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Paediatricians and dentists call for limits on sugar and salt in baby foods

The Royal College of Paediatrics and Child Health is calling on the UK Government to finally implement mandatory guidelines on the amount of sugar and salt that baby food can contain.

Infant child eats with a spoon. Copyright: Oksana Kuzmina | shutterstock

Infant child eats with a spoon. Copyright: Oksana Kuzmina | shutterstock

Earlier in December, the Office of Health Improvement and Disparities published a report showing that voluntary measures by industry to reduce sugar content in certain foods by 20% had failed to meet its target.

However, when the initiative started in 2016, the Government did not include baby and toddler foods. Instead, the Government released draft commercial baby food and drink guidelines for consultation in 2020. Unfortunately, these guidelines have not been followed up and there are no limits or restrictions on how much sugar and salt can be in these products. Obesity rates and tooth decay in children starting school continue to be high.

 Research conducted by the British Dental Association shows that many baby food pouches, which are aimed at infants under 12 months old, can contain more sugar by volume than Coca-Cola, and some have up to two thirds of an adult's recommended daily allowance (RDA) of sugar. This is despite the fact that the WHO recommends infants have minimal to no sugars in their diet.

One in three children are overweight or obese by the time they leave primary school, with children living in the most deprived areas twice as likely to be living with obesity than those living in the least deprived areas. This increase in obesity is already leading to more cases of type 2 diabetes, asthma and high blood pressure in children. The impact of nutrition on oral health is also significant, with tooth decay as the most common reason for hospital admission among children aged five to nine for the past four years.

 RCPCH President, Dr Camilla Kingdon said:

 It’s a national disgrace that there is currently zero guidance on the salt and sugar levels in products aimed at infants, who are in a critical stage of their development. All paediatricians know that good nutrition is the foundation of good health and wellbeing, and that this foundation starts being built from infancy. Families also know this and want the best for their children, but the task of providing a healthy and balanced diet is not always an easy one – especially these days with the price of food sky high.

"In my own practice, I see parents of very small and vulnerable babies buy baby food pouches and pots with the assumption that they are giving their children the best start they can. The marketing strategies used on these parents are highly effective, with buzzwords such as ‘all organic’, ‘natural sugars’ and ‘nutritionally approved’. At best this disingenuous, at worst dangerous.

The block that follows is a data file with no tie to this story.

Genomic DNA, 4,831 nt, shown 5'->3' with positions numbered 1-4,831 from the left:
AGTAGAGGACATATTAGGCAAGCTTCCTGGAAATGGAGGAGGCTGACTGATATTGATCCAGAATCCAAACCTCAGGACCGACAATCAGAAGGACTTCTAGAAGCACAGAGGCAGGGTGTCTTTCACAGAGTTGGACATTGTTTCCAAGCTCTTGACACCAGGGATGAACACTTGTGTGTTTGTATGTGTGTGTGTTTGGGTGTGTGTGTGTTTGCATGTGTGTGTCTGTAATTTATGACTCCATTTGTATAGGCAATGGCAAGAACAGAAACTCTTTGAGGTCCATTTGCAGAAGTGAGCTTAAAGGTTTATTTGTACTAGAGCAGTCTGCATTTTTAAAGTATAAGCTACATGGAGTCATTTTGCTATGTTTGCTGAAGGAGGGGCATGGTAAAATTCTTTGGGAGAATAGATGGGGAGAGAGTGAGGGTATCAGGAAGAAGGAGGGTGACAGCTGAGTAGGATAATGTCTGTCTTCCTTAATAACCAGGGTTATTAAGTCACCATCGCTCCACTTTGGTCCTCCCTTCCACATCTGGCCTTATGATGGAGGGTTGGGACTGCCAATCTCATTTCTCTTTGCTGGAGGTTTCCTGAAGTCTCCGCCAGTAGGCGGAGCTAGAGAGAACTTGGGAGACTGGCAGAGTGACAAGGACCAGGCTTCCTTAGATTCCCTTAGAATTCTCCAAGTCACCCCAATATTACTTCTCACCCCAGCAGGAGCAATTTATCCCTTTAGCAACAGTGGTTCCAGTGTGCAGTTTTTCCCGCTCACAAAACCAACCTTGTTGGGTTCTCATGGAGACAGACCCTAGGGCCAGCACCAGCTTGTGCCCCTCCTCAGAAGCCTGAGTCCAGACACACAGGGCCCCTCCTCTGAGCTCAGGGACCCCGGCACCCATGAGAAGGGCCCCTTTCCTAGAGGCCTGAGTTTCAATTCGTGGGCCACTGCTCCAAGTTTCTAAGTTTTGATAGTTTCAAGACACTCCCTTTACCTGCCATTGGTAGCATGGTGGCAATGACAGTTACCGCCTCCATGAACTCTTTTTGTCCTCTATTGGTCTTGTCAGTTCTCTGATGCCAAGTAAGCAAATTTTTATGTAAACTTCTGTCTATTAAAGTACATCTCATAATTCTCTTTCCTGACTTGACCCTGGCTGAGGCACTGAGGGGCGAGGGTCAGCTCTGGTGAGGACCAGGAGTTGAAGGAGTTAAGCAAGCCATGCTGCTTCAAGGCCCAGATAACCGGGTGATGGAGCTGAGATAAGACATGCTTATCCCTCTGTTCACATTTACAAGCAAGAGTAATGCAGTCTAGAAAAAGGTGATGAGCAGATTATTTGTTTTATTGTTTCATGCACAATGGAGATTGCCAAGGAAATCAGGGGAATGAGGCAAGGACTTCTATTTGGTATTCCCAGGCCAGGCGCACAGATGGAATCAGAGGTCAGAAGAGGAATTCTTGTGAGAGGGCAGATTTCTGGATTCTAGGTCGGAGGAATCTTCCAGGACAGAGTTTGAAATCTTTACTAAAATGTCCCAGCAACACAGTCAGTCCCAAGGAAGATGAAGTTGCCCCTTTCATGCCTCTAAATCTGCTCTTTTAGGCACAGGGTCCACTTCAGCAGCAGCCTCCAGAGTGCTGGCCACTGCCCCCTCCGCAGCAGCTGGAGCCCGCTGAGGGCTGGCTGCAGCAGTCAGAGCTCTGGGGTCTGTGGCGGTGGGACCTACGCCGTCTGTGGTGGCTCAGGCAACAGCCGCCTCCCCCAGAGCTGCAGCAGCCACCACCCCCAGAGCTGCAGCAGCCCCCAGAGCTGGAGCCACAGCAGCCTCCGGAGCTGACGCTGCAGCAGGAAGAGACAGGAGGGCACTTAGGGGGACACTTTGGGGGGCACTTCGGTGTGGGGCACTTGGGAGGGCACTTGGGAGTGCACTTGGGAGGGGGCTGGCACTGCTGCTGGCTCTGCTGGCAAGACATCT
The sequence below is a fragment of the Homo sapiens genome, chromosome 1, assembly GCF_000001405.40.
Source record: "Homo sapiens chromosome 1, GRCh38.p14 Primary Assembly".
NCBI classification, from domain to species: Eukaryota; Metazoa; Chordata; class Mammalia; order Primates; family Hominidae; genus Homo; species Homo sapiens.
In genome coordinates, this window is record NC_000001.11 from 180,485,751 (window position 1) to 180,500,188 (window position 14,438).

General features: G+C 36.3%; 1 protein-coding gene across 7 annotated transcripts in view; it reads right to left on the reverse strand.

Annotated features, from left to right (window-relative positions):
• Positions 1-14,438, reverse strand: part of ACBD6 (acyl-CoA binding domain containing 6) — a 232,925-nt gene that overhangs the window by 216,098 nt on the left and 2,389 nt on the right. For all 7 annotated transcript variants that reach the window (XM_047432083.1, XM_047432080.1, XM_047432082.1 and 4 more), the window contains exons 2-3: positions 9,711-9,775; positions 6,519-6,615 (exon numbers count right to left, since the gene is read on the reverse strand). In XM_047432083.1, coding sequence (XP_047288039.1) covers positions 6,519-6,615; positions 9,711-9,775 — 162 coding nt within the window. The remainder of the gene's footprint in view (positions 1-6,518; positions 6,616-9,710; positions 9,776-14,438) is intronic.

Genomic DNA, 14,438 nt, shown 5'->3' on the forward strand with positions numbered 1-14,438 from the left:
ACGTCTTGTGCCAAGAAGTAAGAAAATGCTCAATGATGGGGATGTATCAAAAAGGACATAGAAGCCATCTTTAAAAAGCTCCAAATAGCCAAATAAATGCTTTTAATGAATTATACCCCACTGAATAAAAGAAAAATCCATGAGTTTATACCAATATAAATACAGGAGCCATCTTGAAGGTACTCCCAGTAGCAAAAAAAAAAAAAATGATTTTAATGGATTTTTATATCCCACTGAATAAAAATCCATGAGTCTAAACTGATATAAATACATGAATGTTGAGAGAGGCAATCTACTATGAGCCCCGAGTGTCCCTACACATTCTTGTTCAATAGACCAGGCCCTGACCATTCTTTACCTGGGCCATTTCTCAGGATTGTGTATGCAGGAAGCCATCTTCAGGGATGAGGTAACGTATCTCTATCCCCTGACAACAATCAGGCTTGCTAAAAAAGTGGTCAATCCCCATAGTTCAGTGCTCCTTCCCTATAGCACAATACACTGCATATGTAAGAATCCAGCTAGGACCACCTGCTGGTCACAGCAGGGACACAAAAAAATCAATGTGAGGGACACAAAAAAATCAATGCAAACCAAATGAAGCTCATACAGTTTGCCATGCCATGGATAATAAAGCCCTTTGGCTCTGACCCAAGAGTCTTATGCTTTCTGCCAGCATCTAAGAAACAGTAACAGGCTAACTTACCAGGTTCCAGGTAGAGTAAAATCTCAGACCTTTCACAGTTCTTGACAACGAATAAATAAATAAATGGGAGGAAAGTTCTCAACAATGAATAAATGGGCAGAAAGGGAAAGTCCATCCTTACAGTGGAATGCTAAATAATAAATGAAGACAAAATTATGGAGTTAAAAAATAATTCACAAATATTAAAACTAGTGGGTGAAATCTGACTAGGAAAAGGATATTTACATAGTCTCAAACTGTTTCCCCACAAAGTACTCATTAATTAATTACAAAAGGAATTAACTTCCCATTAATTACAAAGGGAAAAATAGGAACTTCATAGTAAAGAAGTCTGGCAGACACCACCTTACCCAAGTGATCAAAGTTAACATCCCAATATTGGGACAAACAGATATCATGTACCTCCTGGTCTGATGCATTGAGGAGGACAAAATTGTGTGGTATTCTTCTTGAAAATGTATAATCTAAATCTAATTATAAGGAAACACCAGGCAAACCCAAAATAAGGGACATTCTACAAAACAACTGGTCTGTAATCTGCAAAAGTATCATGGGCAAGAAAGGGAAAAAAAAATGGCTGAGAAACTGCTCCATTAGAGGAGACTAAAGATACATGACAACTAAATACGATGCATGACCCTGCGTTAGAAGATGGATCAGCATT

She continued: "We cannot rely on the food industry to provide infants with good nutrition without adequate regulation in place."


Ben Reynolds, deputy chief executive of Sustain responded:

“There is simply no justification for industry producing baby food that is more sugary than Coke. We know that what we eat in our early years shape our food preferences for life. A balanced diet from the start can set children on a path to  healthy eating for life and help them avoid dietary related ill health, such as overweight, obesity and diabetes.

“Earlier this month a report revealed that voluntary measures by industry reduced sugar by just 3.5% against a target of 20%. By contrast, the sugary drinks tax led to an overall reduction of 46% in sugar levels, while not affecting the bottom line of the companies. They were able to sell low and no sugar options instead.

"A voluntary programme is clearly not sufficient to shift the dial on sugar consumption – we need mandatory programmes alongside other regulatory measures on marketing and promotion to deliver the change we need to stem the tide of obesity.”


British Dental Association Chair Eddie Crouch added:

"The Government can’t keep kicking this can down the road. Tooth decay is the number one reason for hospital admissions among young children. Yet Ministers are letting parents be duped into buying foods that can hook their kids to sugar from infancy. Without action here the food industry will continue touting products more sugary than cola as healthy options."


You can read our response to the sugar reduction targets missed by the food industry targets here

Published Tuesday 27 December 2022

Children's Food Campaign: Better food and food teaching for children in schools, and protection of children from junk food marketing are the aims of Sustain's high-profile Children's Food Campaign. We also want clear food labelling that can be understood by everyone, including children.

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